This comes as the U.S. state of Virginia awaits its lower house’s decision on whether to require public school texts in Virginia to call the water BOTH the “East Sea” and the “Sea of Japan.”
Korea argues the name “Sea of Japan” reflects Japan’s imperialistic past and that at the very least, both names should be used.
Cecil Staton retiring, passes legislation on U.S. Constitution
Yesterday, State Senator Cecil Staton announced he will not run for reelection.
Sen. Cecil Staton (R- Macon) has decided not to seek re-election in 2014. Staton was elected to serve the 18th Senate District in 2004, which represents Crawford, Monroe, Peach and Upson Counties and portions of Bibb and Houston Counties. Prior to the 2011 redistricting, the district also included Jones County. “It has truly been one of greatest honors of my life to serve the people of the 18th Senate District over the past ten years,” said Sen. Staton. “Public service is a high calling, and one I have never taken lightly. I am incredibly thankful for the continued support of my constituents who have entrusted me to represent their values under the Gold Dome. Central Georgia is my home, and I will always work to strengthen the region’s reputation as one of the state’s best places to live, work and raise a family.”
The Georgia Senate agreed 37-16 that states should band together and amend the U.S. Constitution to limit federal spending, power and congressional terms.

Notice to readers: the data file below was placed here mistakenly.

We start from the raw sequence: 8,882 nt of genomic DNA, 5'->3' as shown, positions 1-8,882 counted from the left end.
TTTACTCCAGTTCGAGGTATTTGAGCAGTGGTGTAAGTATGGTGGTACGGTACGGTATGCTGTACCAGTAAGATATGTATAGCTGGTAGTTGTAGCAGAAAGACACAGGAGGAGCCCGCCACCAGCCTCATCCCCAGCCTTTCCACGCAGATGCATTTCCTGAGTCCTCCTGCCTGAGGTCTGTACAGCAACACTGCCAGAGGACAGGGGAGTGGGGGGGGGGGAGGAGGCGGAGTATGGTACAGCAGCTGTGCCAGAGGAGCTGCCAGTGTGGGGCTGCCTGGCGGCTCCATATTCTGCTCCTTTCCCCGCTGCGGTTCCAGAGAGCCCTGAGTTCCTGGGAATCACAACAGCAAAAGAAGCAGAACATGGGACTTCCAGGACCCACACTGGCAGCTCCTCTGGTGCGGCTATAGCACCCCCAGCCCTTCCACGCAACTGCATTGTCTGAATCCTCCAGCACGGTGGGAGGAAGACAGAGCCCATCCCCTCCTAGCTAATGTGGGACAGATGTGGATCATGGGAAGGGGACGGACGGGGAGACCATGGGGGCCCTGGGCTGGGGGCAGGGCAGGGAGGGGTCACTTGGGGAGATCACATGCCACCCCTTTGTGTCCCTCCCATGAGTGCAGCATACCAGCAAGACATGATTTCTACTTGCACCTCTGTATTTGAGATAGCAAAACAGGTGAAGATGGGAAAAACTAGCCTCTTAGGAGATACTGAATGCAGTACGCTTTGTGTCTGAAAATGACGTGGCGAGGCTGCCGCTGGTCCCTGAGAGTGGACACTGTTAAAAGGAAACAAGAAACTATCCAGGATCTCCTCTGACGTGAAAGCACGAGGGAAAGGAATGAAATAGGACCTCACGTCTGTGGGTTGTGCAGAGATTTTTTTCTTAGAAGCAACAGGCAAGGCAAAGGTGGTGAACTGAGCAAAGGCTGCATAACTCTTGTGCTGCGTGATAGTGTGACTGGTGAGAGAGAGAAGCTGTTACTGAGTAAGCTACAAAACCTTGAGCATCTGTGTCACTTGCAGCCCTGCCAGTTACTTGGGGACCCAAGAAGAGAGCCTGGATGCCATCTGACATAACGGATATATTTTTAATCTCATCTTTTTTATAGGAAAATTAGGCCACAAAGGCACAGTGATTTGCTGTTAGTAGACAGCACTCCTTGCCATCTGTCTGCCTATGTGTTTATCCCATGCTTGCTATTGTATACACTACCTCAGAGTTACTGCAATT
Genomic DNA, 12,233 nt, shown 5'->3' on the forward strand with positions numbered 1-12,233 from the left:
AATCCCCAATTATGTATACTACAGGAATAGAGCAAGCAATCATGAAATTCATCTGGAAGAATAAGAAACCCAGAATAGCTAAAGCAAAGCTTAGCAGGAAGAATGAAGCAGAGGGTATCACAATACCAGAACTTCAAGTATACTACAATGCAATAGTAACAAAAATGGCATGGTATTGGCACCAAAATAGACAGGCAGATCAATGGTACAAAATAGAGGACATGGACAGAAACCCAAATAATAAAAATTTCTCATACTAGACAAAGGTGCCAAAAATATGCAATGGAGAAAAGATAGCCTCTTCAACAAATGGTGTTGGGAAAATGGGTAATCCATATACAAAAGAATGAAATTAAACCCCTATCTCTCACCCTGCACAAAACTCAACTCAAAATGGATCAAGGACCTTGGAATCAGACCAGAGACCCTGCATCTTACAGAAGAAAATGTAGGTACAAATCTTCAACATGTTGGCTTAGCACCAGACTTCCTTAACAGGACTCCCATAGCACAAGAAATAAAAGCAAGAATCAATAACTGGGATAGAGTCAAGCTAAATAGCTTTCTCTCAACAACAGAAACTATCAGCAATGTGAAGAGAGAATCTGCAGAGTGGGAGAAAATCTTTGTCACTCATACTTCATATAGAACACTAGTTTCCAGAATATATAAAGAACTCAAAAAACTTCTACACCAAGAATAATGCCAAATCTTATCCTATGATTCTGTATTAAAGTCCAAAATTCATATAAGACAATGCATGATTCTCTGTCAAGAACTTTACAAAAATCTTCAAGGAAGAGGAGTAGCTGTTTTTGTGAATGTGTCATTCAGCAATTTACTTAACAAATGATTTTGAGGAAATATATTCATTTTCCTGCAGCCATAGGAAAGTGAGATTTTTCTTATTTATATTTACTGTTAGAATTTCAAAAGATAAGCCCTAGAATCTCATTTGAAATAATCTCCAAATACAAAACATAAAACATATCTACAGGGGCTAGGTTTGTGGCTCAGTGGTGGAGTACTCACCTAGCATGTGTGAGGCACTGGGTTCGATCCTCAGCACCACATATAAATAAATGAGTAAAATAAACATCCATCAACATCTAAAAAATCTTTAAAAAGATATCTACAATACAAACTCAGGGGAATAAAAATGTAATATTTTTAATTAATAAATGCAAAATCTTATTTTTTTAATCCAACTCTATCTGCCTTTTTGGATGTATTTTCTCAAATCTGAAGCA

“We sense an utter frustration (from voters) with what’s going on in Washington, D.C., today,” resolution sponsor state Sen. Cecil Staton, R-Macon, told his colleagues from the Senate floor on Tuesday ahead of the party line vote.
The resolution tells the U.S. Congress that Georgia wants an Article V convention: a meeting of states authorized in the U.S. Constitution to make amendments to that document. It could consider any one of the three topics in the resolution. They are worded broadly and aim to make the federal government live within its means, cut federal power and impose some kind of congressional term limits.
It takes similar resolutions in 34 states to trigger an Article V convention, something that has never happened before.
Campaigns and Elections
It will sure help his reelection fund if the State decides to honor his request for reimbursement of more than $156,000 he spent defending himself against and 18-count indictment.
Congratulations to Steve Tarvin, who will take office as the next State Representative for House District 2, having won his runoff election against Neal Florence. Sam Moore will be sworn-in to the House District 22 seat.